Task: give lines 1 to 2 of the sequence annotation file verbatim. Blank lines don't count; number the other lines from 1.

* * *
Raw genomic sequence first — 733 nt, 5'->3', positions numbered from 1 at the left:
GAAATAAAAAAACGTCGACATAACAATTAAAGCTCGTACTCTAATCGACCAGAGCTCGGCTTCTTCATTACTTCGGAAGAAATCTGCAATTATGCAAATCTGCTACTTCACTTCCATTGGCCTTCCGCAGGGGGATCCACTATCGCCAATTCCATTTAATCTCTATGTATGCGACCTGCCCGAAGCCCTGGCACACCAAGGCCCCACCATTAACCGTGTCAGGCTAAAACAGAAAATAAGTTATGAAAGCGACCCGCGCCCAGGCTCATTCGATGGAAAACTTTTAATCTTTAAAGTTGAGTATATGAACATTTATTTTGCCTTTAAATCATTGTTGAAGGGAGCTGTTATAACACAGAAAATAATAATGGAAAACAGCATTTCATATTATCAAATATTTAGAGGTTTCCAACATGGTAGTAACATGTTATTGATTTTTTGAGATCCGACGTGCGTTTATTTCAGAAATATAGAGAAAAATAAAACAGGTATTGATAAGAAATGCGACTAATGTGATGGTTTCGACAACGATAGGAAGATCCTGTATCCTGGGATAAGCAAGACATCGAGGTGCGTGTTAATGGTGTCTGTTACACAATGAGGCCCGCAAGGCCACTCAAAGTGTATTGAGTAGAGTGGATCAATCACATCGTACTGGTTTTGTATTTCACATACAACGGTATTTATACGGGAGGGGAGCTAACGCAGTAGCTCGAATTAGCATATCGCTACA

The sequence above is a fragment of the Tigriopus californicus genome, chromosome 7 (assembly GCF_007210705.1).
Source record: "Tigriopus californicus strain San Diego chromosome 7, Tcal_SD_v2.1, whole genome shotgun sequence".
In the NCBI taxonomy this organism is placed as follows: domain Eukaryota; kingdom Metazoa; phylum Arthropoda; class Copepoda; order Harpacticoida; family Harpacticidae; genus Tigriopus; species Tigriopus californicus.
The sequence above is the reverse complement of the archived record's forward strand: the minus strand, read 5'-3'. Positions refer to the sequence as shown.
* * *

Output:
Raw genomic sequence first — 733 nt, 5'->3', positions numbered from 1 at the left:
GAAATAAAAAAACGTCGACATAACAATTAAAGCTCGTACTCTAATCGACCAGAGCTCGGCTTCTTCATTACTTCGGAAGAAATCTGCAATTATGCAAATCTGCTACTTCACTTCCATTGGCCTTCCGCAGGGGGATCCACTATCGCCAATTCCATTTAATCTCTATGTATGCGACCTGCCCGAAGCCCTGGCACACCAAGGCCCCACCATTAACCGTGTCAGGCTAAAACAGAAAATAAGTTATGAAAGCGACCCGCGCCCAGGCTCATTCGATGGAAAACTTTTAATCTTTAAAGTTGAGTATATGAACATTTATTTTGCCTTTAAATCATTGTTGAAGGGAGCTGTTATAACACAGAAAATAATAATGGAAAACAGCATTTCATATTATCAAATATTTAGAGGTTTCCAACATGGTAGTAACATGTTATTGATTTTTTGAGATCCGACGTGCGTTTATTTCAGAAATATAGAGAAAAATAAAACAGGTATTGATAAGAAATGCGACTAATGTGATGGTTTCGACAACGATAGGAAGATCCTGTATCCTGGGATAAGCAAGACATCGAGGTGCGTGTTAATGGTGTCTGTTACACAATGAGGCCCGCAAGGCCACTCAAAGTGTATTGAGTAGAGTGGATCAATCACATCGTACTGGTTTTGTATTTCACATACAACGGTATTTATACGGGAGGGGAGCTAACGCAGTAGCTCGAATTAGCATATCGCTACA